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The Low Down on Dietary Supplements_Final

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>> Welcome back. In this lecture, we're going to explore the role of dietary supplements as part of a healthy lifestyle and how to approach this topic in your health coaching practice. Have you ever taken a supplement? Considering that supplements are $132.8 billion industry worldwide, chances are you or someone you know takes a supplement or two. Even though it's outside your scope of practice as a Health Coach to prescribe or recommend dosages of supplements to your clients, it's helpful to have a general working knowledge of supplements so that you can educate and support your clients. Let's explore why this is. More often than not, your clients will either be on a supplement have taken one or will be interested in taking one, they're bound to come up in conversation. Your role as a Health Coach is to support optimal health through diet and lifestyle. While supplements are not a substitute for healthy eating, they're valuable for supporting clients with limited diets or nutrient deficiencies. They can also be helpful for detoxification and repair of the body. As a Health Coach, you're an advocate for your client's wellness. At times, this can involve educating your clients about certain supplements. The line in the sand when it comes to scope of practice is that you should be providing general information about supplements for your clients to bring to their doctors, not telling them what to take or how much. Now this may seem over the top when it comes to some supplements. Your clients may be thinking "Why do I need my doctor's approval to take a vitamin? I can go to any grocery store and buy it myself." But here is the thing, many supplements, even some as seemingly as harmless as vitamins or probiotics, can have negative effects on some people. If they have certain medical conditions or are on any medications that can produce an adverse interaction, dosages can also vary based on individual characteristics and needs. So for example, probiotics are often not advised to be taken by people with compromised immune systems such as people with cancer. And vitamin D can be toxic if regularly taken in excessive dosages. You're not a doctor unless you also went to medical school. So you're not expected to know about dosages and interactions. It's always advised to play it safe and leave this stuff to the medical professionals. So for example, instead of telling your client you should take magnesium twice a day, you can say something like "I've seen many clients like yourself benefit from taking magnesium, but whether it's safe to take and how much is an individual thing. Can you call your doctor to enquire about this before we meet again next week?" The bottom line is that it's helpful to know what different supplements do and how to distinguish between high and low quality supplements. You can share this type of information with your clients just to get it clear of personal recommendations and dosages, and make it clear that they need to check with their doctors before taking anything. Keeping all that in mind, let's take a look at what supplements are and the various ways that they can support a healthy lifestyle, generally speaking. The FDA defines dietary supplements as products that add nutritional value. Supplements are used to support health and vitality by helping the body receive adequate nutrient levels. They can also be used for short-term support of specific bodily functions. For example, magnesium can support a healthy bowel movements and zinc can support a healthy immune system. Supplements contain one or any combination of the following substances, vitamins, minerals, herbs or other botanicals, amino acids, supplemental protein or carbohydrates, fiber, and concentrates, metabolites, constituents, or extracts. FDA regulates dietary supplements under a different set of regulations than those covering conventional foods and drug products. As defined by the Dietary Supplement Health and Education Act or DSHEA for short, supplements may contain vitamins, minerals, herbs or botanicals, amino acids, and any extracts from metabolites of these dietary ingredients. So dietary supplements come in many forms including tablets, capsules, powders, and even gummies, but what we see is the end product of a complex production process. There are a variety of ways that supplements can be produced. The three main types we'll highlight in this lecture are synthetics, whole food supplements, and fermentations. Let's take a look at how each of these are made. So one, a supplement can be produced synthetically. Synthetic supplements are made in a lab, many of these mimic the compounds found in nature. These are known as synthetic isolates. Isolates are nutrients that have been separated from whole foods through processing. Synthetic isolates are created in a lab to mirror these compounds. And synthetics are the most common type of supplement on the market but the most debated. There are divided expert opinions on whether an isolate can be used by the body in the same exact way that a whole food can. And synthetic vitamins tend to be less bioavailable than whole foods and shouldn't serve as a replacement for the real thing. However, a synthetic vitamin can provide larger quantities of an isolated vitamin or mineral that a person may be lacking as only small amounts are found naturally in whole foods. So for people with the vitamin deficiencies, it's an effective way to get their levels into an adequate range. Vitamin C is a great example. Acerbic acid, often sold vitamin C can be synthetically created, yet, it's chemically identical to the vitamin C found in an orange. If an individual is deficient in vitamin C, they can take a vitamin to get a high dosage without having to eat an entire bowl of oranges or drink a gallon of juice. So two, whole food supplements contain vitamins that occur naturally in food botanicals and minerals from the earth. Unlike isolates, supplements that contain whole foods are just like they're found in nature. So think of powdered greens, these are whole foods that are just dehydrated and ground to a fine powder. These supplements are great for maintaining health, especially when it's difficult to get enough servings of whole foods in the diet. And three, another way supplements can be produced is by fermentation. Fermentation can make ingredients in certain foods bioavailable or active. And the fermentation process also creates metabolites. Metabolites are the byproducts of fermentation by bacteria and these metabolites are often vitamins, amino acids, and other nutrients found in supplements. Just like in our bodies, the bacteria can break down food and create nutrients. Again, this mirrors the process that occurs in your body when bacteria extract nutrients from the food in your digestive tract and create all types of byproducts. This same process can be implemented in a lab to create vitamins for us to consume and supplement for them. Pretty cool, huh? However, we're starting to discover that it matters what we feed those bacteria, just like it matters what we feed the animals we eat. This leaves a lot of room for poor quality products. Another potential problem with this process is that some companies are genetically engineering the bacteria to ferment vitamins at higher levels and at a cheaper cost. In general, be cautious of any vitamins that come in a bargain price. Cutting costs might windup costing you in other ways. Now let's discuss some reasons why clients may seek out supplements and when they might be useful. To exemplify, let me introduce you to my friend Sharon. Sharon has been a vegan for 25 years. She visits a naturopath doctor regularly and gets her blood tested. For years, she has been taking many supplements and for years, her blood work always came back perfect. Sharon is also in her 60s. One day, Sharon got tired of taking all these supplements. She had started questioning if they were really doing anything. She didn't necessarily feel them. So she decided to do an experiment. She made the decision to go off all the supplements for a year. At her next blood test, her naturopath looked at her and said, "Sharon, what happened? You were my model patient. Now all your vitamin and mineral levels are tanking." Sharon explained her experiment and the naturopath said, "I see. Well, here is why you need supplements. Our soil is depleted of nutrients, pesticides have been shown to leach minerals from our food, and generally speaking our microbiomes are in poor shape. Plus, you're a vegan, so it's harder for you to get all your nutrients as it is. That's why you need supplements." Now this is only one doctor's opinion. But Sharon's naturopath raised some important things to consider. Let's explore the points she made. So one, our soil is depleted. It's true that the vitamin content in food isn't as high as it once was. According to a study at The University of Texas, our modern farming practices have depleted our produce of 6 of the 13 nutrients that were tested. This points the idea that the way we're growing our crops today, modifying them for more beneficial traits may not be so beneficial. The way to reverse this process seems to be through taking better care of our soil and paying attention to how our food is grown. We can improve the nutrients in the soil by returning to previous farming practices of rotating crops. Pesticides leach minerals from our food. The thought here is that pesticides like glyphosate prevent plants from taking up nutrients from the soil by blocking certain metabolic pathways. These pesticides are also chelators, meaning they leach minerals out of the soil limiting the amount available to plants. This is another potential hazard of our modern farming practices as we don't know how pesticides affect the nutritional value of the food we eat. Additional research still needs to be conducted to understand whether pesticides have a significant impact on our food's nutritional content. Number three, the third point Sharon's naturopath made is that the average microbiome is compromised. This is a two-fold problem. First, this hampers our ability to extract extra nutrients from our food, and two, this can limit the number of vitamin producing bacteria in our internal pharmacy, the gut, another byproduct of our modern lifestyle. Number four, here is another point worth discussing. As a vegan, Sharon is on a limited diet. People who are on any type of limited diet for whatever the reason may need to supplement in order to get the full spectrum of nutrients in proper amounts. Now this isn't up to you as a Health Coach to determine, but it's something that you can certainly help enforce. You can help your clients eat the most nourishing foods possible in ways that make sense for them. If their doctor prescribes any supplements, you can help them stay accountable to the directions. Here is another thing to consider. It's not just our food that's lacking. These days we often drink water that's either stripped of nutrients or has nutrients added back in. Our water isn't up to par to say the least. It also has been shown that non-organic foods have less antioxidants than organic food. For people who eat conventional foods, this means they aren't eating the most nutrient dense foods possible. However, this doesn't necessarily mean you should go out and invest in a bunch of supplements. If given the choice between buying organic food or an expensive supplement, choose the food. This is especially true for animal products. The quality of meat, for example, reflects the quality of what the animals are being fed. Supplements can also do more than provide nutrients. Botanical supplements can help our bodies detox and they can support optimal functioning. Milk thistle is an herbal supplement targeted to support liver detoxification. In times of stress or high toxin exposure, supplements can be another option to help balance out our system. For example, adaptogen herbs can help modulate stress. Any supplement that delivers nutrients supports the absorption of nutrients, modulates stress, and promotes optimal functioning, supports gut health. But what about supplements that directly support gut health? This is something clients often want to know about. So let's take a quick look at the top supplements that promote a healthy gut. One, when digestion is poor, practitioners often recommend digestive supplements, including digestive enzymes and digestive bitters. Bitters are the herbal alternative to digestive enzymes. So two, when stomach acid is low, practitioners may recommend HCL. Supplemental HCL should be taken with pepsin and should be avoided by individuals who have ulcers. Three, probiotics and prebiotics are commonly taken to support a healthy microbiome and rebuild or diversify bacteria. L-glutamine is commonly recommended by doctors to support and repair the gut lining. And magnesium and mucilaginous, herbs, like slippery elm and marshmallow root are often used to support healthy bowel movements. That was a lot of great information, so let's do a recap. In this lecture, we went over the three basic ways that supplements are made. There are synthetic supplements or isolates, natural supplements, and byproducts of fermentation. Synthetic vitamins makeup the majority of the market but also receive the most criticism. There are numerous reasons to consider taking supplements. Reasons include the depletion of minerals in our soil due to modern farming practices and pesticide use. The average microbiome is compromised. Limited diets can make it difficult to take in the full range of nutrients. Much of our water supply is mineral deficient. Conventional foods tend to have less antioxidants than their organic counterparts. And supplements can help with detoxification, stress, and optimal functioning. Clients should always consult with a medical professional to verify for supplement is safe for them and what their recommended dosage is. Everyone is unique and we all react to supplements differently. Supplements can have reactions with certain medications or medical conditions, so make sure your clients inform their doctors of any supplements they may be taking and play it safe by staying with in your scope of practice. This means it's okay to provide general education about lements but avoid recommending that a client take a supplement or discussing dosages. The most common supplements for gut health include digestive enzymes and bitters, HCL, prebiotics, probiotics, L-glutamine, and magnesium. Have you ever taken any herbs to support the health of your gut? Did you notice a difference? Let us know in the Facebook group and keep the conversation going, until next time.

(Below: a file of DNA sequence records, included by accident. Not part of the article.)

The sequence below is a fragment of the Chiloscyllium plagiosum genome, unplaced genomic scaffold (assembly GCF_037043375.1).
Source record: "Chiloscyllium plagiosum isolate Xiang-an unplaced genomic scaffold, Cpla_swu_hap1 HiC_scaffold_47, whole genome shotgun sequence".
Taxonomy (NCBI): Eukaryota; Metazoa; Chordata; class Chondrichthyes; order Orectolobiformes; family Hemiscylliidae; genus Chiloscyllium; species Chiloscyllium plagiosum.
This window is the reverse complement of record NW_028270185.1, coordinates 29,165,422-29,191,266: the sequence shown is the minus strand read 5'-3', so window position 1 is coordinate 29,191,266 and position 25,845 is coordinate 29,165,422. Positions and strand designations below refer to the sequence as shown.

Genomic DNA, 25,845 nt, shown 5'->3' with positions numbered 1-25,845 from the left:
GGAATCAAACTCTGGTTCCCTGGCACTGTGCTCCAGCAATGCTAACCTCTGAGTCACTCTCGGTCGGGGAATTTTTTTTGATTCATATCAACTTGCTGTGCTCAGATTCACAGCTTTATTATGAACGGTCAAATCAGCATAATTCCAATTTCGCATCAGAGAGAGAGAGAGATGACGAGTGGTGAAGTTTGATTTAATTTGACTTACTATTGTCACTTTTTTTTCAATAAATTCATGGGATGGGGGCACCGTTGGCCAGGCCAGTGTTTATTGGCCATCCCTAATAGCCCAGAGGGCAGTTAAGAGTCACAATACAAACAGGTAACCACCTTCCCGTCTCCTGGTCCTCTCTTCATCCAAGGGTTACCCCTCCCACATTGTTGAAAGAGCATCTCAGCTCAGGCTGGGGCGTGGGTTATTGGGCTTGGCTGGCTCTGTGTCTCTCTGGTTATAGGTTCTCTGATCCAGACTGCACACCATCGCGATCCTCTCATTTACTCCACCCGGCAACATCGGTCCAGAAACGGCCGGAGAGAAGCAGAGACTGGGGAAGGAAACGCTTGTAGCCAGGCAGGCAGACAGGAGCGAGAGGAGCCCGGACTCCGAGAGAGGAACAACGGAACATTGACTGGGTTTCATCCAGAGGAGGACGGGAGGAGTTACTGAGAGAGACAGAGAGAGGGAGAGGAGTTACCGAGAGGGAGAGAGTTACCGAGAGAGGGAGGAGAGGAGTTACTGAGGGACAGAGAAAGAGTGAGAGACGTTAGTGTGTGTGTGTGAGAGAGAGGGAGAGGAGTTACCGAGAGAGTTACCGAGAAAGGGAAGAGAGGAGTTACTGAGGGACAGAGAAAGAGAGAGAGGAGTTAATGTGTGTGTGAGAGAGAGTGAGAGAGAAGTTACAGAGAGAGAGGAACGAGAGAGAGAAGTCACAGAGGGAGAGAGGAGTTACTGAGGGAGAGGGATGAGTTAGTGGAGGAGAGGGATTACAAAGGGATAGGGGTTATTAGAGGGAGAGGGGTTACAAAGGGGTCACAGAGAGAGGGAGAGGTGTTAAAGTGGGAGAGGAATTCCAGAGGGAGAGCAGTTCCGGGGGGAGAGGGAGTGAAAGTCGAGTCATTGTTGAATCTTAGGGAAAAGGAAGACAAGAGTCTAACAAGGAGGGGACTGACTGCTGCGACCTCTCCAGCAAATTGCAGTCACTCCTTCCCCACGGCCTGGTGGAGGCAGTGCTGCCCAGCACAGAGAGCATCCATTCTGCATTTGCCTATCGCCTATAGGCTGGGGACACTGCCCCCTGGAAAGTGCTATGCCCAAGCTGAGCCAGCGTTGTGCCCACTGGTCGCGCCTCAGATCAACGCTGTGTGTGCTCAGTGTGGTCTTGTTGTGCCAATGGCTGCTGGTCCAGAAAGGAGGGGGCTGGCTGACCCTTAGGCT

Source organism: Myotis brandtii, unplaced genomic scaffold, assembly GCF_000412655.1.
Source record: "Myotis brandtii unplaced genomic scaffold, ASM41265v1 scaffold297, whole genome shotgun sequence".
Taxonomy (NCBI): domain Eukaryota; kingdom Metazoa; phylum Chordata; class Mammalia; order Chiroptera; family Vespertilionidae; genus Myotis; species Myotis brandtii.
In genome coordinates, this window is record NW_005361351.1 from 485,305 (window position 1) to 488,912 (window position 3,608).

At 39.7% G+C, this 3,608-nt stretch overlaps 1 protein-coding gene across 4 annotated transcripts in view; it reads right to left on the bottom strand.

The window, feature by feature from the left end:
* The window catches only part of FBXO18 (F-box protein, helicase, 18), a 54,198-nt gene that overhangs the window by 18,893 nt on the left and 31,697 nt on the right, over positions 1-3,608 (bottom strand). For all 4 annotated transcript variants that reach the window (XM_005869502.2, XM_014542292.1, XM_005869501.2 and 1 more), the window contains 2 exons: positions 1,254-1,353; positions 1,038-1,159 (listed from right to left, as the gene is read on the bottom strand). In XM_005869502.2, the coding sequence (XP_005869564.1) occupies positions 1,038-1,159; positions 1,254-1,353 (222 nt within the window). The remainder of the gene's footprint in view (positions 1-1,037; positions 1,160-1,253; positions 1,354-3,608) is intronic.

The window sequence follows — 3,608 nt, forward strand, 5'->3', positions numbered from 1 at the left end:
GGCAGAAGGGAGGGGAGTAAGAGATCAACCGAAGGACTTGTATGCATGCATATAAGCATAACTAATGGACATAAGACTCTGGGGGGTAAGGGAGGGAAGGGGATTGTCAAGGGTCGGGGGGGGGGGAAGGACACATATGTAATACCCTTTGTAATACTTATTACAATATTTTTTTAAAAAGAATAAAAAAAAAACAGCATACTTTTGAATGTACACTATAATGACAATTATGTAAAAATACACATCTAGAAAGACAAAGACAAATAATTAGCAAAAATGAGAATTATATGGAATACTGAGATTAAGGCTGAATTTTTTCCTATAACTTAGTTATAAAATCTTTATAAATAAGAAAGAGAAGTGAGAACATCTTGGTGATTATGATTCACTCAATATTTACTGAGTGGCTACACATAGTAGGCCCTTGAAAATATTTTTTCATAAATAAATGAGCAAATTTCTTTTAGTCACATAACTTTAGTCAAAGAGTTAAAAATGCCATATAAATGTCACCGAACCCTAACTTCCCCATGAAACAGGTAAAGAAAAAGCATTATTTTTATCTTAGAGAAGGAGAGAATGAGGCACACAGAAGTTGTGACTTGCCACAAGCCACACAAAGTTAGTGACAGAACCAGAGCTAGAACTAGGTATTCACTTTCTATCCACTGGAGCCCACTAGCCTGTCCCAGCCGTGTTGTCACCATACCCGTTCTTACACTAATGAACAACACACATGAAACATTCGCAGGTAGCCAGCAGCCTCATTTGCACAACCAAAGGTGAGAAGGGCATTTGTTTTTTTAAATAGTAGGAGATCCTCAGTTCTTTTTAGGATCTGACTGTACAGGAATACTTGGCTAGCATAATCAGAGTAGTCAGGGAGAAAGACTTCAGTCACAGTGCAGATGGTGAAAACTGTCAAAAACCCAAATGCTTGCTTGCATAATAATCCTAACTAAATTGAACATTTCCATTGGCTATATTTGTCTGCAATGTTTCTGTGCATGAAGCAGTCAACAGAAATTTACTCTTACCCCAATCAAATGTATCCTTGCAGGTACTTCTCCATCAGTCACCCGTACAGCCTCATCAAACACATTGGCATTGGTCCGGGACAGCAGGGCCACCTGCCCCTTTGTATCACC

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Duration: 15 minutes and 51 seconds
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Language: English
License: Dotsub - Standard License
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Views: 5
Posted by: ninaz on Mar 29, 2018

The Low Down on Dietary Supplements_Final